Today there is a commitment to justice and the rights of the peoples which is superior to that in any other historical period. Together, we are the third largest economy in the world, the area with the second largest oil reserves, the greatest biodiversity on the planet and a high concentration of the globe’s mineral resources.
To develop unity within diversity, cohesive action, and respect for differences will remain our primary purpose and an inescapable necessity, because the world's problems are serious, and great dangers and tough challenges persist which transcend national and even sub-regional possibilities. Over the past decade, economic and social policies and sustained growth have allowed us to confront the global economic crisis and made possible a reduction in poverty, unemployment and unequal income distribution.
The profound political and social transformations carried out in several countries in the region have brought dignity to millions of families who have escaped poverty. But the Latin American and Caribbean region remains the most unequal on the planet. On average, 20% of households with the lowest incomes receive 5% of total income; 167 million people still suffer from poverty, one in five children under-15 live in poverty, and the number of illiterates exceeds 35 million. Half of our youth do not have secondary education or a ninth grade education, but, in the lower income sector, 78% do not complete their studies. Two thirds of the new generation do not reach university.
The number of victims of organized crime and violence, which threatens the stability and progress of nations, is increasing. What would be the thoughts of the tens of millions of marginalized on democracy and human rights? What would their opinion be regarding political models? What would they argue about election laws? Is this the civil society which governments and international organizations take into account? What would they say if they were consulted on economic and monetary policies?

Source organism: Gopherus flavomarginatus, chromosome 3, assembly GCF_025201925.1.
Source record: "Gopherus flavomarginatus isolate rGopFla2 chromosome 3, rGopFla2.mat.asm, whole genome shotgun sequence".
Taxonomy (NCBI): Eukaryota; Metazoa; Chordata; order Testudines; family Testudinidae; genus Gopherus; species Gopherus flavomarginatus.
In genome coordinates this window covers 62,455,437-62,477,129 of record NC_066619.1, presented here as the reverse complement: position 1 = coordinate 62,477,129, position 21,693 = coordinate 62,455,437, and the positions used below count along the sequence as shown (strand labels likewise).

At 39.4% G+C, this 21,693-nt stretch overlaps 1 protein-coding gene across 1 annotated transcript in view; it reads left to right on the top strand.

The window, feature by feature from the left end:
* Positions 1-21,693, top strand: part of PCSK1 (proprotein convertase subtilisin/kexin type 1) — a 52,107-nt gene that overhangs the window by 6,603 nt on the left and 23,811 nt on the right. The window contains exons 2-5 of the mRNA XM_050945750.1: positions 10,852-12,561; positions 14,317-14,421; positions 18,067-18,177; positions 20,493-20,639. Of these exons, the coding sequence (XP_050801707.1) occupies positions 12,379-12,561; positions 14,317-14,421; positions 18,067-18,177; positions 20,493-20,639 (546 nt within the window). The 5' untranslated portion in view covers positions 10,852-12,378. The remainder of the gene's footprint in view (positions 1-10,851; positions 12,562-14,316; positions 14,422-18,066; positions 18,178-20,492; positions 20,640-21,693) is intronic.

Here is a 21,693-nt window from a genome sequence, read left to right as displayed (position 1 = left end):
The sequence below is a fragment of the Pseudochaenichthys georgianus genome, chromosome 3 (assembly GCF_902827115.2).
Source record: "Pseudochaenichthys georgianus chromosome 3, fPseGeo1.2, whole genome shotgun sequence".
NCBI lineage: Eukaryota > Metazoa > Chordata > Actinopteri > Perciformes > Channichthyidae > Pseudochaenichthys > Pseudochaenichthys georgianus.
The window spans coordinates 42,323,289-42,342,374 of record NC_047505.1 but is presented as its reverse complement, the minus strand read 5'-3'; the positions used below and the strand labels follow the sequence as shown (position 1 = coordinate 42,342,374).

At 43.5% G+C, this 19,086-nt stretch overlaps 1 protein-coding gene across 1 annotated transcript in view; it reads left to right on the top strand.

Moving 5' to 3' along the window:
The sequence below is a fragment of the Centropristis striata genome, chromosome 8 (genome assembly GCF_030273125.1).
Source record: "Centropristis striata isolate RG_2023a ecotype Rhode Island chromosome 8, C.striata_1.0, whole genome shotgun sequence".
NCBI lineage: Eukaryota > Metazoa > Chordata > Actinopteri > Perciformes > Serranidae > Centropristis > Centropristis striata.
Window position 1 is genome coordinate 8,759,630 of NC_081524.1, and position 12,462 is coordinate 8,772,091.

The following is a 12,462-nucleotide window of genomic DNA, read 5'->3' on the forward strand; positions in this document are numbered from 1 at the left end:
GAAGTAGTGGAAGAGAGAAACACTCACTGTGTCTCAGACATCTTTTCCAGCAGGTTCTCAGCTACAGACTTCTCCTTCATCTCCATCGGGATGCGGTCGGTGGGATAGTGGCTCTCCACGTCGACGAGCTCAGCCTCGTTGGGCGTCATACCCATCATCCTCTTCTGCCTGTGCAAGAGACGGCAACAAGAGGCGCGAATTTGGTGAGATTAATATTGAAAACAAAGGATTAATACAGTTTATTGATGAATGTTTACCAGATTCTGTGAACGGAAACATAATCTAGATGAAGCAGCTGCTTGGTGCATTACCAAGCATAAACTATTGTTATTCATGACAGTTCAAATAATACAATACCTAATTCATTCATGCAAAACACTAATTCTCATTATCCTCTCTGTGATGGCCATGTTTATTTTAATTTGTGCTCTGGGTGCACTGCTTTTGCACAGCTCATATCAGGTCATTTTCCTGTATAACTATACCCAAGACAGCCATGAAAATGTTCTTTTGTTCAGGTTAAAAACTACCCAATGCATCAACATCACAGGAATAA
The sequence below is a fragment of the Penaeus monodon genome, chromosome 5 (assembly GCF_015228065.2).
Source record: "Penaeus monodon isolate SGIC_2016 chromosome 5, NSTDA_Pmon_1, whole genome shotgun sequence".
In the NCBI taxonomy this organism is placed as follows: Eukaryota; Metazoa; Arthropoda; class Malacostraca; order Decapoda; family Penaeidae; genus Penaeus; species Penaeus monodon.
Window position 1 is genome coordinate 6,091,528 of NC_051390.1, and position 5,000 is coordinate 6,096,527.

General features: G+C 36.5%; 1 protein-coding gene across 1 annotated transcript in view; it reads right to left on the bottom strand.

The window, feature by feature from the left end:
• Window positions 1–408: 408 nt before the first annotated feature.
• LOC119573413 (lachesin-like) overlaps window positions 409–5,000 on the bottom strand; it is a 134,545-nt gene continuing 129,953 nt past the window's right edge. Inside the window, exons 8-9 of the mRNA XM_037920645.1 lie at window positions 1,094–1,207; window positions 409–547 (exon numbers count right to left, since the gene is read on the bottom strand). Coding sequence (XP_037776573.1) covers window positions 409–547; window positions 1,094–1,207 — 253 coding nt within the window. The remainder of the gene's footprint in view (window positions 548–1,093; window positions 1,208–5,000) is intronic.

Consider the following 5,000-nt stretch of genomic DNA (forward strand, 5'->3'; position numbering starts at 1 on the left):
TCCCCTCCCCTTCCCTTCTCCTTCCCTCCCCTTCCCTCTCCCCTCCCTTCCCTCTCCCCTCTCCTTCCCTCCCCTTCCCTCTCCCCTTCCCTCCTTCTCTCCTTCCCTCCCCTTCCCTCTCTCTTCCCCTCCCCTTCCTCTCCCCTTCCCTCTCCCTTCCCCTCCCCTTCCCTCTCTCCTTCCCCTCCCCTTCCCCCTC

Little do many of the industrialized States have to show our region in this respect, where half of youth are unemployed, the crisis is heaped onto the workers, and students are repressed while the bankers are protected, unionization is prevented, lower wages are paid to women for equal work, inhumane policies are applied against immigrants, racism, xenophobia, violent extremism and neo-fascist tendencies are on the rise, and where citizens do not vote because they see no alternative to political corruption, or they know that election promises are soon forgotten.
To achieve social inclusion and environmental sustainability, we are obliged to create our own vision regarding economic systems, patterns of production and consumption, the relationship between economic growth and development, and also, the effectiveness of political models.
Photo: Estudio Revolución
We must overcome the structural gaps, ensure high quality free education, free universal health coverage, social security for all, equal opportunities, the full exercise of all human rights for all people. Within such efforts, an elementary duty will be solidarity and defense of the interests of the Caribbean and, in particular, Haiti.
A new international economic, financial and monetary order is required, where the interests and needs of the countries of the South, and of the majority, are accommodated and prioritized, in which those who impose the concentration of capital and neoliberalism do not prevail.
The [UN] post 2015 Development Agenda must provide solutions to the structural problems of economies of the region, and generate the changes that will lead to sustainable development.
It is also essential to build a world of peace, governed by the Principles of the United Nations Charter and International Law, without which development is impossible.
The signing by heads of state and government of the Proclamation of Latin America and the Caribbean as a Zone of Peace marked a historic step forward and provides a reference for relations between our states and with the rest of the world. Solidarity in Our America will be decisive to advancing common interests.